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More meditations on restorative justice

Jan 15, 2013

from the entry by kario on The Writing Life:

….It wasn't until I saw my molester as a human being that I began to heal my own profound wounds.  I spent years in therapy, took lots of different anti-anxiety medications and antidepressants, started yoga, and came to a better place, but the REAL freedom from pain came when I forgave him.  Not in person (I don't honestly even know if he is alive today), but in my heart.  

That doesn't mean that I don't still feel the impact of his behavior in my life and it doesn't mean I would have the courage to meet him face-to-face if I had the opportunity, although I hope I would.  It means that I acknowledge that he made a big mistake and, as a human being, he was entitled to do that. It doesn't mean that he is absolved of any wrongdoing, especially since I suspect he molested lots of other children as well, but it means that I don't feel as though I can pass judgment on him and his life. I certainly don't believe he deserves to be killed for his actions, although I did for many, many years.  

What I find more compelling is the hope that if any of his victims were ever tempted to perpetuate the cycle of violence he created in their lives, that they are able to stop and be mindful of how it changed them.  That they could understand the impact of destructive, angry, behavior on their victims and the community-at-large and ask for help.  And I hope that they could find it. That instead of a society that shrinks back from hearing stories of abuse and trauma and stigmatizing or alienating someone who is struggling with the desire to harm others, we can somehow begin to become a society that embraces all of its people and takes responsibility for them in one way or another.  That we can come together with a goal of helping everyone be mentally and emotionally healthy and truly acknowlege that their actions have ripples in the community.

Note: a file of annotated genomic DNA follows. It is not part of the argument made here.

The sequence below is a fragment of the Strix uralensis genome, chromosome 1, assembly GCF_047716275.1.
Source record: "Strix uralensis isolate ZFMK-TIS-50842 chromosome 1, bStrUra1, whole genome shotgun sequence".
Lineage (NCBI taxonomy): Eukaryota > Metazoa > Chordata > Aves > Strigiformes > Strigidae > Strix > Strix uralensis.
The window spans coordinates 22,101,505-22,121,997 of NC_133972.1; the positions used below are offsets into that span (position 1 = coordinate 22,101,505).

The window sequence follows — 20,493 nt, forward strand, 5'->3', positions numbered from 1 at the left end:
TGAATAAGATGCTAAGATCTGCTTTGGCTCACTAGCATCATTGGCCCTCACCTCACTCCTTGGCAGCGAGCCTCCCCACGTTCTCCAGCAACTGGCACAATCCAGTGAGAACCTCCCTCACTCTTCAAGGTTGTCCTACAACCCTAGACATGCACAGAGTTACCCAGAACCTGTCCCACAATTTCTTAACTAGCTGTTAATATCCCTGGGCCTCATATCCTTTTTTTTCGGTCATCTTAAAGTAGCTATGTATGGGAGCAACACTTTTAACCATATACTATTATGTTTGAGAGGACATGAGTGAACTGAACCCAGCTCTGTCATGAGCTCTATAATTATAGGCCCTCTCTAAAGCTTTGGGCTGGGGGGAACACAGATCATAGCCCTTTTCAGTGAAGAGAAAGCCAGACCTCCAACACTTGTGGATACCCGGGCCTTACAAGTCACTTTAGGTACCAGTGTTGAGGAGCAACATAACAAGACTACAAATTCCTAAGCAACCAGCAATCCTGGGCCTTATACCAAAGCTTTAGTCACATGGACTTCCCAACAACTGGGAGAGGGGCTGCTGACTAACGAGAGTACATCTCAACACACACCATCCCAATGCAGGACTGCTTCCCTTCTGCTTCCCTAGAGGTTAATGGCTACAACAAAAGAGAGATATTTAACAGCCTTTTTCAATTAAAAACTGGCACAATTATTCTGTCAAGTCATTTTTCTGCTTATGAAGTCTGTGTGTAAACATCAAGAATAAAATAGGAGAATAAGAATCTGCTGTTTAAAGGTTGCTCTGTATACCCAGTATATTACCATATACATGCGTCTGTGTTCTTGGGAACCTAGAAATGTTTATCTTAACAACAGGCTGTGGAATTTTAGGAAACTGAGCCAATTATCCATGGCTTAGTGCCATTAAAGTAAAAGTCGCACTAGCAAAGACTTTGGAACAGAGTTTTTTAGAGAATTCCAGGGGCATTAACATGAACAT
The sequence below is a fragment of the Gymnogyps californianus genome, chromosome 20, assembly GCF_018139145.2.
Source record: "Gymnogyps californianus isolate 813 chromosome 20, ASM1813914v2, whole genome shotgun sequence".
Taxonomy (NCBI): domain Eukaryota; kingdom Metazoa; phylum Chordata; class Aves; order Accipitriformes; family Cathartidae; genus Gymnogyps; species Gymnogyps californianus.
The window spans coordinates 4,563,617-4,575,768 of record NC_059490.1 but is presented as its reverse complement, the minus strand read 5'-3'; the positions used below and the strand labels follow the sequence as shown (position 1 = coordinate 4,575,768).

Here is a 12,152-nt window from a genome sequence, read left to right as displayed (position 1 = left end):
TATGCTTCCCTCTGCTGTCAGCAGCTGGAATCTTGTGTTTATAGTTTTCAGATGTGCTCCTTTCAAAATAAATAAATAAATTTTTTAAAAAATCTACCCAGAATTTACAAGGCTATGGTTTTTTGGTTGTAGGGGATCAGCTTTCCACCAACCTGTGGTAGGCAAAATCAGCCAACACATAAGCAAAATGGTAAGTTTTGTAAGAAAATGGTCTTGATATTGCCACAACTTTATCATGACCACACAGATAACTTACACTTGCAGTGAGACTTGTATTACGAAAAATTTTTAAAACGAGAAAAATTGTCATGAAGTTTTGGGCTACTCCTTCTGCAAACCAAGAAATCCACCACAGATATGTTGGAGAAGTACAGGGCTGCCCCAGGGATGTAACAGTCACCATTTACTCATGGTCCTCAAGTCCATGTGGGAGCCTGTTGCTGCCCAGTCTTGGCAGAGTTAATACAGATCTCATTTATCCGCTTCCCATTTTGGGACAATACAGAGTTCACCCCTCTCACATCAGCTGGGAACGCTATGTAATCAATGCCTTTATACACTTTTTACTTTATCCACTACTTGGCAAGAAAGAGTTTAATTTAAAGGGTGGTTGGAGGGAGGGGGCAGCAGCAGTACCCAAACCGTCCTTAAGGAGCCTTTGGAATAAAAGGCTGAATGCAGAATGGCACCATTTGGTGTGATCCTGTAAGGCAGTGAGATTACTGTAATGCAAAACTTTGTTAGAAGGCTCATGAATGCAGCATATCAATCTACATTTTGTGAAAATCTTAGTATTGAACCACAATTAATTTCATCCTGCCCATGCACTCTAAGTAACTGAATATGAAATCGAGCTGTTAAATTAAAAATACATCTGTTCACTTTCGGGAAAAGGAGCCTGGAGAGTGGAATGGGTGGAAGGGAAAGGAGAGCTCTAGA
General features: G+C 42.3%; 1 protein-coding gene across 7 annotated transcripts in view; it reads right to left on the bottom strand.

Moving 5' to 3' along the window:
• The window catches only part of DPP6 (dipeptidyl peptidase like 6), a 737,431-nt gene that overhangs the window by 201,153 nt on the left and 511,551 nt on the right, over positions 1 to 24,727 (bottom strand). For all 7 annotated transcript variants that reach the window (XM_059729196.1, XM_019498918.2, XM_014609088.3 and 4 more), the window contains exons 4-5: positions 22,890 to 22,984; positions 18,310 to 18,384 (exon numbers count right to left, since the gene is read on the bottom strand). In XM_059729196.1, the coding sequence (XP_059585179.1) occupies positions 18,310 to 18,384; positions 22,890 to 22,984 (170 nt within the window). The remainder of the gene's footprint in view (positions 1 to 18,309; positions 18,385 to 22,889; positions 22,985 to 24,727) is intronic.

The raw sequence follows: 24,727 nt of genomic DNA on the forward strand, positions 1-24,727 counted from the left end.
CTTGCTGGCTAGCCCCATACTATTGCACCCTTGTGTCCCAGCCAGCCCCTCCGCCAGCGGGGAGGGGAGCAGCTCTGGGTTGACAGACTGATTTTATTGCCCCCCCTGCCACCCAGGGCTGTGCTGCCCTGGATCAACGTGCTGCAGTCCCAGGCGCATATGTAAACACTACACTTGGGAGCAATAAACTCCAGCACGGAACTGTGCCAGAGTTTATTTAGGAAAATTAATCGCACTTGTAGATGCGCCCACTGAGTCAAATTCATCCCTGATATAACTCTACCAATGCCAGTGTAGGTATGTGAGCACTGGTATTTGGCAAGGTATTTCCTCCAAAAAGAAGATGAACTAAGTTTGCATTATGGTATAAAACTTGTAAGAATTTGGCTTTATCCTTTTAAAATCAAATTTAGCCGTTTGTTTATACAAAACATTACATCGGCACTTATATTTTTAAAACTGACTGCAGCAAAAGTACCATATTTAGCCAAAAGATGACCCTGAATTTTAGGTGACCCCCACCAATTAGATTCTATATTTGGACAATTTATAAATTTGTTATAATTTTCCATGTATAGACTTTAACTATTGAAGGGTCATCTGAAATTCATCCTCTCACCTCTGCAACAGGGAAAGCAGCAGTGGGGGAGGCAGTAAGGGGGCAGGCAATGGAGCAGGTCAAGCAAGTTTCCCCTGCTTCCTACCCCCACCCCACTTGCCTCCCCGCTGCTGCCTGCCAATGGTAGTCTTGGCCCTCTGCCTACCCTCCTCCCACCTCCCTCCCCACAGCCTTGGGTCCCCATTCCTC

Pilot programs that work with restorative justice report significant decreases in the rate of re-offenses. It makes sense. Often, violence is the result of impulsive behaviors coupled with possession of something deadly (getting angry while in a car or happening to have a gun in your pocket when someone pisses you off).  If we can educate first-time offenders about what happens to victims of violent crime, make them sit down with the person or family they harmed, with the honest intent of helping them to understand the true implications of their actions, it makes a difference. 

The other thing that makes a difference is having the honest intent to help the offender.  I know that runs counter to much of the emotion that makes us want them to "pay" for their crimes, and when it makes sense, I think that paying monetary restitution is an important piece of the puzzle. To simply lock someone up without offering them education or therapy or truly trying to get to the root of their behavior constitutes placing a higher value on one human life over another and that undermines community. It breaks down trust and collaboration. 

We have all made mistakes. Some of us have made enormous mistakes that hurt others immeasurably.   The notion of restorative justice allows for the fact that we are all human and uses our humanity as a tool to bring true healing to a community. It involves working through incredibly difficult emotions and, often, cultural or communication barriers but it ultimately sends the message that we are committed to acknowledging challenges and differences and working through them instead of denying them and categorizing them in an effort to make ourselves feel a false sense of superiority and security.

Read the whole entry.

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